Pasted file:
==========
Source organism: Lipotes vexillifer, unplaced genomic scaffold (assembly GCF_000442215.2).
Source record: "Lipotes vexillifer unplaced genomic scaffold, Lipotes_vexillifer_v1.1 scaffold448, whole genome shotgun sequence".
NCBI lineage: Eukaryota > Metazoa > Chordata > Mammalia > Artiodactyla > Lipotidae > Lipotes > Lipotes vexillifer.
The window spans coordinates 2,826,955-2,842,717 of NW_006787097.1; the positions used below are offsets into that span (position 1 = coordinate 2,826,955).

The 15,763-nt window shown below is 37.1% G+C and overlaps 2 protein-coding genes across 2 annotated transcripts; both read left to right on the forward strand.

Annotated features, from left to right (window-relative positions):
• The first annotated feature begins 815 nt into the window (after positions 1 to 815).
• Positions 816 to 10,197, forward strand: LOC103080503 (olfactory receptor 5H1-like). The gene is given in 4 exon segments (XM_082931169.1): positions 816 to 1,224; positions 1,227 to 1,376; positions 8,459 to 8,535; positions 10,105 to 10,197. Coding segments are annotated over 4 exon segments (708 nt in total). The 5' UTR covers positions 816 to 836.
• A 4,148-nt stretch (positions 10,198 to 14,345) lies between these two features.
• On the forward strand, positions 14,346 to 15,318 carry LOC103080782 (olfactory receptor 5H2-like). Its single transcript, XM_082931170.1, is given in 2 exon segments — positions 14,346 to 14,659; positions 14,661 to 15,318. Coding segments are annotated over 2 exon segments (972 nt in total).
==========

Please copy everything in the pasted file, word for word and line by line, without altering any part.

Source organism: Lipotes vexillifer, unplaced genomic scaffold (assembly GCF_000442215.2).
Source record: "Lipotes vexillifer unplaced genomic scaffold, Lipotes_vexillifer_v1.1 scaffold448, whole genome shotgun sequence".
NCBI lineage: Eukaryota > Metazoa > Chordata > Mammalia > Artiodactyla > Lipotidae > Lipotes > Lipotes vexillifer.
The window spans coordinates 2,826,955-2,842,717 of NW_006787097.1; the positions used below are offsets into that span (position 1 = coordinate 2,826,955).

The 15,763-nt window shown below is 37.1% G+C and overlaps 2 protein-coding genes across 2 annotated transcripts; both read left to right on the forward strand.

Annotated features, from left to right (window-relative positions):
• The first annotated feature begins 815 nt into the window (after positions 1 to 815).
• Positions 816 to 10,197, forward strand: LOC103080503 (olfactory receptor 5H1-like). The gene is given in 4 exon segments (XM_082931169.1): positions 816 to 1,224; positions 1,227 to 1,376; positions 8,459 to 8,535; positions 10,105 to 10,197. Coding segments are annotated over 4 exon segments (708 nt in total). The 5' UTR covers positions 816 to 836.
• A 4,148-nt stretch (positions 10,198 to 14,345) lies between these two features.
• On the forward strand, positions 14,346 to 15,318 carry LOC103080782 (olfactory receptor 5H2-like). Its single transcript, XM_082931170.1, is given in 2 exon segments — positions 14,346 to 14,659; positions 14,661 to 15,318. Coding segments are annotated over 2 exon segments (972 nt in total).